Patricia Dwyer on China’s leapfrog sustainability moment
Hong Kong-based Patricia Dwyer is an ESG trailblazer who founded sustainable business consultancy The Purpose Business in Hong Kong. She explains how increased emphasis on responsible investing is starting to change the business landscape in Asia.
China is enjoying a boom in ESG investing. Finance giant Ping An’s ESG Investing in China report – published in November 2020 – found that capital flows into ESG-themed exchange traded funds (ETFs) in China shot up by 464% between 2018 and 2019, and the total issuance of ESG-themed funds there doubled from 2019-2020. The number of Chinese investors, asset owners and investment managers who have signed the UN-backed Principles for Responsible Investing initiative increased from seven in 2017 to 51 by 2020.
The ‘E’ of ESG is also top of the country’s political agenda, thanks in no small part to climate change. President Xi Jinping’s commitment to achieve net zero carbon emissions by 2060 has galvanised a raft of companies and investors to set their own carbon-related goals, spending billions on low-carbon energy projects and using AI and solar power to tackle emissions.
But the country still lags on many global sustainable investing measures – Chinese companies have an average rating of 1.5 out of 5 on the FTSE4Good index, compared to averages for the emerging and developed markets of 2.1 and 3, respectively. Could this powerful combination of green capital and government policy be a potential leapfrog moment for sustainability in Chinese business? C-suite awareness is certainly growing fast, says The Purpose Business founder and director Patricia Dwyer. “Asia is late to the party, but it is still the biggest global growth region. There is now no new capital that doesn’t consider ESG in its due diligence, and I don’t think there are any leadership conversations that don’t mention ESG.”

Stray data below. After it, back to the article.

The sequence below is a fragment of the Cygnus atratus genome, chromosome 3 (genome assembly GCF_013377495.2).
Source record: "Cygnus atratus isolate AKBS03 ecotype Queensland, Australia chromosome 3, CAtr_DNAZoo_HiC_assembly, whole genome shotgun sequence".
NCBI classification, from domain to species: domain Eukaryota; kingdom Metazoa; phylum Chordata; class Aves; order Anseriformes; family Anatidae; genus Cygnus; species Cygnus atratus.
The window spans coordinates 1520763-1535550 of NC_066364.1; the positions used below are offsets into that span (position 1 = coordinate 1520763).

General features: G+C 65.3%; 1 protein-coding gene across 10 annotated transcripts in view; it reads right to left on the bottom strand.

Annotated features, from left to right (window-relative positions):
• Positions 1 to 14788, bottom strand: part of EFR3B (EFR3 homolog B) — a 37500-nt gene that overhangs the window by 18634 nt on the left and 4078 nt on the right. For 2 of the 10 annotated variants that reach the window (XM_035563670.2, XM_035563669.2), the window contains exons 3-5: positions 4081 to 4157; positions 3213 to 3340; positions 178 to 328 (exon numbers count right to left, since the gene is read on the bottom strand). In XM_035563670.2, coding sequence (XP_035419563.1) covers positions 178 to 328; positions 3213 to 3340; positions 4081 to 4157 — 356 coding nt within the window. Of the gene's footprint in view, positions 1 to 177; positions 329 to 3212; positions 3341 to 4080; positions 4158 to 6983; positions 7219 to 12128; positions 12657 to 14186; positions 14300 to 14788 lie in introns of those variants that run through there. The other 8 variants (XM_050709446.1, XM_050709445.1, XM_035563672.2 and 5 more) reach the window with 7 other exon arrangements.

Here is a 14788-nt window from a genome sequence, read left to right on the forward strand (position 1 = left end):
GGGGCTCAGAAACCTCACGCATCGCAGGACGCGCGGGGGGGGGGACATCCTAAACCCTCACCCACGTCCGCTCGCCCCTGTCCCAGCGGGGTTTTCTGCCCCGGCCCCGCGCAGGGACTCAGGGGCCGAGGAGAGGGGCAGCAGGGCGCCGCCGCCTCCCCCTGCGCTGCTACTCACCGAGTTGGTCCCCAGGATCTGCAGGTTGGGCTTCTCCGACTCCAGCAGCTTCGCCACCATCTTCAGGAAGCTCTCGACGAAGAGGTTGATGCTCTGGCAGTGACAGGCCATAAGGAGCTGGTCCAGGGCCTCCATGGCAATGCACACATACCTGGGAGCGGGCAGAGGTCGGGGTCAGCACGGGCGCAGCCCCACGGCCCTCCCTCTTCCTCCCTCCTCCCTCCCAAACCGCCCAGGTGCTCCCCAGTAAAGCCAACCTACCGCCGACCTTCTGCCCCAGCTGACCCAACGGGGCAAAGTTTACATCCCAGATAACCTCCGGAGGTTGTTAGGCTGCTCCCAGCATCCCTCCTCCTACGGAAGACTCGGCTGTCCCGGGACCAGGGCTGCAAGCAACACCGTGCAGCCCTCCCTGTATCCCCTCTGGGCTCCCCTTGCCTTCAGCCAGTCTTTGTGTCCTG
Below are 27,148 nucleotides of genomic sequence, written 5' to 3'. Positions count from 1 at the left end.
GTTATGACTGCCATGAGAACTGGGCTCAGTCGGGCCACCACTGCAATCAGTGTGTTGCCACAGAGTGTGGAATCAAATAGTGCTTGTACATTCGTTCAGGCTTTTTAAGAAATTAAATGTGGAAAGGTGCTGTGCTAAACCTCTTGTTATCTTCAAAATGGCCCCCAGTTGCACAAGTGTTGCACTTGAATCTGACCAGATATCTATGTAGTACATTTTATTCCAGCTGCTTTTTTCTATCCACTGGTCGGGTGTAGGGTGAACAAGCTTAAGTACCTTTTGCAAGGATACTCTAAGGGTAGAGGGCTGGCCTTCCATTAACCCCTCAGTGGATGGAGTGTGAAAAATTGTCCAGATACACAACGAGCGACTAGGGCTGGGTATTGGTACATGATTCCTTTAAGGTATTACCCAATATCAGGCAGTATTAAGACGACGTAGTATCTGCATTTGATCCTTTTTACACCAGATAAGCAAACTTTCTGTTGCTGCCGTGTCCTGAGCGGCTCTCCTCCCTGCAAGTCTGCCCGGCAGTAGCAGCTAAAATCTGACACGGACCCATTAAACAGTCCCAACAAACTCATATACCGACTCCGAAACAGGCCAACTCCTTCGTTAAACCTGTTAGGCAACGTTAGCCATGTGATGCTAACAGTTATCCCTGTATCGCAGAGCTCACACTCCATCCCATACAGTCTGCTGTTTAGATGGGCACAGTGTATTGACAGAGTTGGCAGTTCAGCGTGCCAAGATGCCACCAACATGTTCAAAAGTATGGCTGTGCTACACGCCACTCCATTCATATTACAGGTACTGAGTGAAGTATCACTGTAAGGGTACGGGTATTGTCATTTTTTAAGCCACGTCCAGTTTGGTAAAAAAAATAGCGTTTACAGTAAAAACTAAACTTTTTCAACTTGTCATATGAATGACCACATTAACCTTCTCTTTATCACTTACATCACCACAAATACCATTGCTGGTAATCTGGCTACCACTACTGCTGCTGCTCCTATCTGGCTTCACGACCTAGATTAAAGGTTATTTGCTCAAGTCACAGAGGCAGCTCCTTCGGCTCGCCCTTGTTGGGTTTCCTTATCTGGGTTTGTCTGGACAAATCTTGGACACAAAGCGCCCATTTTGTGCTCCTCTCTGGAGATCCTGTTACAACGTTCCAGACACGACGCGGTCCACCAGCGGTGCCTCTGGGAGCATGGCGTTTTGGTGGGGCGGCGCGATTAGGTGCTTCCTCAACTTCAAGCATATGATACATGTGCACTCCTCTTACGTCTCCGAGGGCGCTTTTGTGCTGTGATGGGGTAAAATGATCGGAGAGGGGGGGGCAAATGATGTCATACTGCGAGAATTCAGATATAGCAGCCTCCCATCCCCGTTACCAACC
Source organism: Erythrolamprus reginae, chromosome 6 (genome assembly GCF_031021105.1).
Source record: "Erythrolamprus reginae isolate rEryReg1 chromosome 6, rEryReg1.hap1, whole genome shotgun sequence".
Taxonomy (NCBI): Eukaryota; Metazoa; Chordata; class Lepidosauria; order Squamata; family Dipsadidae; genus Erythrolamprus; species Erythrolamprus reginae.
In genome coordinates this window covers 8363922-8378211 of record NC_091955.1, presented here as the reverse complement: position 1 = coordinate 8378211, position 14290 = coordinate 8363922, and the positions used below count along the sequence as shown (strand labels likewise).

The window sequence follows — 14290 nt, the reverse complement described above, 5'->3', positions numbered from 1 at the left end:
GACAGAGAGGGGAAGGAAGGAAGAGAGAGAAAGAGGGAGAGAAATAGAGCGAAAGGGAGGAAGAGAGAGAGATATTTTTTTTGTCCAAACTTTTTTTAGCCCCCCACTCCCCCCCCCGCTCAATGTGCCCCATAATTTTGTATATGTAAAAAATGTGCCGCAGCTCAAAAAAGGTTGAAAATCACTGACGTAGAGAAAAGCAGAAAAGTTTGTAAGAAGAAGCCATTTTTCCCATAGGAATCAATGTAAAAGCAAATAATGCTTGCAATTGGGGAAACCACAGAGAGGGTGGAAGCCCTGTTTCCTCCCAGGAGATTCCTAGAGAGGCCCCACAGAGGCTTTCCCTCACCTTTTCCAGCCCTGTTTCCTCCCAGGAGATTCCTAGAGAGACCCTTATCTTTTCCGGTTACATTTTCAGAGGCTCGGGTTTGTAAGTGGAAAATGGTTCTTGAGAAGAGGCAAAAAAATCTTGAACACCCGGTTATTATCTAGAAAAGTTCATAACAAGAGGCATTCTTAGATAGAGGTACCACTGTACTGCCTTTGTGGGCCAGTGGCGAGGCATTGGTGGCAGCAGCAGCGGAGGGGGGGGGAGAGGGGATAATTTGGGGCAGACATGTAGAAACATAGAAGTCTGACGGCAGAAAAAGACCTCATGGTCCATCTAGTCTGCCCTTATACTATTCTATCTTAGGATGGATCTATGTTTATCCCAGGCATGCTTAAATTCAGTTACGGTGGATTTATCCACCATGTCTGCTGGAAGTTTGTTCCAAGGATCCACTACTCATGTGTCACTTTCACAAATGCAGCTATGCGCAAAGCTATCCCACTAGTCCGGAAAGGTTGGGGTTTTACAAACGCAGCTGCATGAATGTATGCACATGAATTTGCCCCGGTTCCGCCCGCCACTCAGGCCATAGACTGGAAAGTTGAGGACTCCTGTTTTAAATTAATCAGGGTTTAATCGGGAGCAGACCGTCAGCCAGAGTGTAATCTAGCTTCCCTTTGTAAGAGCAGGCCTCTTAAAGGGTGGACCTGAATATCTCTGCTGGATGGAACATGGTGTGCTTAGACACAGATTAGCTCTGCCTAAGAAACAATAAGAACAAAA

Ping An’s research also found that ESG funds of all kinds outperform the market, with annualised returns of between 47% and 70% depending on the nature of the fund, compared to an average for all Chinese equity funds of 42%. Consequently boardrooms and business leaders are waking up to the realisation that doing good can also mean doing well. “If you look at the maturity curve, it’s a shift from businesses managing their costs – swapping light bulbs for LEDs, or double glazing the windows for example – and regulatory compliance, to thinking about how to use business operations to create a positive impact on society. From just using environmental issues to help manage the bottom line to how a business can really do good and still be very much profitable,” says Dwyer.